Katz: 8 Amazing Piano Moments In Modern Pop
MELBOURNE musician Katz’s debut EP Waterfall represents his first foray into “hazy” electronic music – but his roots are in jazz.
“For me it always starts at the piano – my instrument of choice and writing companion for over 20 years now,” he says. “I’m a sucker for harmony, and I don’t think there’s a solo instrument around that can articulate it better. It’s therefore no surprise that I’m drawn to pop/electronic music that features, or cleverly uses the piano.”
From Kllo to James Blake, Sampha to Lorde – these are just a handful of his favourite piano moments in modern pop.
Since their second EP, and to my delight, Kllo have been using increasingly more piano in their music. The piano is simultaneously the backdrop and the feature of this ballad. The drums don’t even enter until two or so minutes in, and when they do, it’s with a degree of restraint that few artists wield as well as Simon [Lam]. Couple that with Chloe [Kaul’s] floating vocals and you’ve got me.
‘Green Light’ is ultimately about a breakup, but boy is it uplifting. The verses and pre-choruses feature a couple of sparse, three-chord piano progressions, which ardently support Lorde’s compelling vocals, and then things get really interesting. The choruses are super dance-y and I think that has as much to do with the piano as the four-to-the-floor kick drum. The piano is perfectly bouncy, and depending on how nerdy you want to get, may or may not constitute a key change.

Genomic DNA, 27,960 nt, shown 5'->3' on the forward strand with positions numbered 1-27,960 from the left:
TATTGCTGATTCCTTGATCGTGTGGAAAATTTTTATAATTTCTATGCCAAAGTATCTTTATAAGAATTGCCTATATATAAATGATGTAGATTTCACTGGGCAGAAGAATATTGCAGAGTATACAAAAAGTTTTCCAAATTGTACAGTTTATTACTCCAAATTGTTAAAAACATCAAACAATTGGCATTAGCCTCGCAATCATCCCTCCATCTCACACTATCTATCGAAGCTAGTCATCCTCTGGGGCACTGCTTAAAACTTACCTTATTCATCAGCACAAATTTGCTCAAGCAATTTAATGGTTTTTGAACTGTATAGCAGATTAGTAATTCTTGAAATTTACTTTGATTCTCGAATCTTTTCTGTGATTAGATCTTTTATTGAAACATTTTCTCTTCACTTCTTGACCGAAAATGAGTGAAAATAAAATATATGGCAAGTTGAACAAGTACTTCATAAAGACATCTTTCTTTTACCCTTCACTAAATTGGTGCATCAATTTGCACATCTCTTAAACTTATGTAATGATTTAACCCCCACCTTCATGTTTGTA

This is probably the gold standard for me in terms of electronic music with piano – and it’s a cover. The trip-hop drums and sub-bass come in and out, but that piano holds the whole track (and me) together. As for the seconds of near silence between verses? That’s confidence.
‘(No One Knows Me) Like The Piano’ might have been the obvious choice, but I think that ‘Indecision’, off Sampha’s Dual EP, is some of his finest piano work. There’s no hiding when a song is fundamentally just piano and voice, and Sampha need not try. The smokey vocals in the bridge and the ad libbed outro seal the deal for me.
Engineer/artist/wunderkind Andrei Eremin (aka Ghosting) made an entire mixtape reimagining the soundtracks of classic Studio Ghibli films. Fortunately, those soundtracks feature some stunning piano themes. It’s Miyazaki meets J-Dilla, and it’s pretty genius.
Jack’s instant-classic piano chord progressions over a hip-hop drum break. I couldn’t ask for more. Jack writes the kinds of chord progressions of someone who has, but choses not to flaunt, some serious jazz/gospel chops.
I love so many things about this “emo-hop” song. The ingeniously simple, filtered beat, the way Drake can turn a phrase, and of course, that piano. A four-chord loop that seamlessly turns on itself. It’s unwavering for the pretty much the entire song, but it seems to never get stale.
This track just feels really good. Plain and simple. There are at least two piano parts playing at the same time, there’s Jack’s heavily Auto-Tuned (in a good way) vocals, there’s live bass with some gnarly runs, and there are these infectiously syncopated claps over the hip-hop backbeat. For a song about leaving, it certainly makes me want to stick around.